In 2000, the United Nations (UN) held a Millennium Summit and in its Millennium Declaration adopted the eight international Millennium Development Goals (MDGs) to be achieved by 2015. As 2015 drew to a close, at the Rio+20 meeting (2012), the document, “The Future we want”, called for the formulation of sustainable development goals, as a continuation of the MDGs.
In 2014, the UN Open Working Group developed 17 goals and 169 targets, approved in 2015 as the UN 2030 Agenda. After four years, we realize the need of adequately answering to “both the cry of the earth and the cry of the poor” (Laudato sì 49). The response to those cries, and to the issue of sustainable development, has to be multi-layered and address multiple levels of society. We need to learn from the various cultural riches of different peoples, their art and poetry, their interior life and spirituality (LS 63), because 8 out of 10 people in the world are professing one belief or another. This represents an immense love potential to respond to the suffering of the earth and of the billions of people who have no access to adequate food, a decent dwelling, a secure and dignified job, and who are affected by climate change. Religious people are already playing a key role for development, in providing education, in representing the fourth (i.e. the 12%) of the total capital identifiable investment worldwide, and in running a third of all medical facilities of the planet. The vision of the SDGs therefore is one they share for a wide range of different reasons (See Vatican Conference Cites Importance of Sustainable Development Goals).
No surprise if since the beginning of SDGs process, 18 organizations of Catholic Religious felt SDGs as “ultimately a vocation, a call that requires a free and responsible answer” from all the baptized, above all missionaries and religious, especially those who are accredited by the UN.
They came together knowing “the SDGs’ just implementation would require independent monitoring within every nation as well as within the halls of the UN.” As members of women and men Religious’ bodies who have been working toward the SDGs for centuries – they stated – “we are well positioned to guide global and local leaders in fulfilling the promises of this agenda.”
Paul VI, in his Populorum Progressio (n°14), had already highlighted that speaking about human development means referring to all people – not just a few – and to the whole person – not just the material dimension. This implies social integration and ecological conversion, says Pope Francis, “Because we cannot develop ourselves as human beings by fomenting increased inequality and degradation of the environment”.
Following a year of planning and research, those 18 congregations formed “the Justice Coalition of Religious (JCoR) in 2017 to unite [their] voices and efforts in seizing this unprecedented opportunity.” The common mission of JCoR is to improve the quality of life for people living in poverty, therefore, “The primary aim of the Coalition is to enhance collaboration among our members, at UN Headquarters and around the world, in our work to address the root causes of poverty, destruction of the natural environment, and unsustainable development.”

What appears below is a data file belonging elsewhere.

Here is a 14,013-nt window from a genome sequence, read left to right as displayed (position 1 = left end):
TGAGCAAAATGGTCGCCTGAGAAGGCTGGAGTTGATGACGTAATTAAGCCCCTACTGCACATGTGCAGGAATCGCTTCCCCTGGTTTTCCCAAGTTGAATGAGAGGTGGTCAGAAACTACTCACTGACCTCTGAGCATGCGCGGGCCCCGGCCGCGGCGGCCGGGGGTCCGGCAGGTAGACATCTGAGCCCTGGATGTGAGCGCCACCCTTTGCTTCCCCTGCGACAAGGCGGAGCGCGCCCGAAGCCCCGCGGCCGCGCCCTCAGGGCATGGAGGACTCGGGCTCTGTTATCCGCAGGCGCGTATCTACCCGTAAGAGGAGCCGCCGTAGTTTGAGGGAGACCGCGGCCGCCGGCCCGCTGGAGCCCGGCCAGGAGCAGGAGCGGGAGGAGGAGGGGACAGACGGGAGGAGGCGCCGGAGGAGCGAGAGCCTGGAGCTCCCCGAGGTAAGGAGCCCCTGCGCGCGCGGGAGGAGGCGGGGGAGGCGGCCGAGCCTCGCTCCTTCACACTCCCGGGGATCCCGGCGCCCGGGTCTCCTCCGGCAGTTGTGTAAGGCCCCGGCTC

This implies rejecting negative models, and proposing alternative ways forward committing oneself to promoting and implementing the development goals, based on our deepest religious and ethical values (See Caritas in Veritate, n° 16-17). However, Pope Francis reminds us, “Proposing a dialogue on inclusive and sustainable development also requires acknowledging that development is a complex concept, which is often manipulated. When we speak of development, we must always ask, development of what? Development for whom? For too long the conventional idea of development has been almost entirely limited to economic growth,” based on GDP (Gross Domestic Product) indices. “This has led the modern economic system down a dangerous path where progress is assessed only in terms of material growth,” irrationally exploiting the environment and the human beings (See Pope Francis Affirms Importance of Meeting Sustainable Development Goals).
Therefore, we welcome JCoR in its work “toward a shared goal by coordinating national, regional, and global efforts of Religious to call on their local and national leaders for a just, equitable, and rights-based implementation of the SDGs.” In 2019, they are to facilitate a series of workshops in Latin America and the Caribbean, in the East African region, and in India. In the months following the workshops, the participants will work together to plan, and execute collective actions aimed at their selected target issue. Their efforts will be reinforced by actions on the same issue among their UN representatives in New York. The hope is insofar that the JCoR will enhance collaboration among Religious working at grassroots and their representatives in the UN, and extend, in the years to come, its activities to religious communities in many corners of the globe.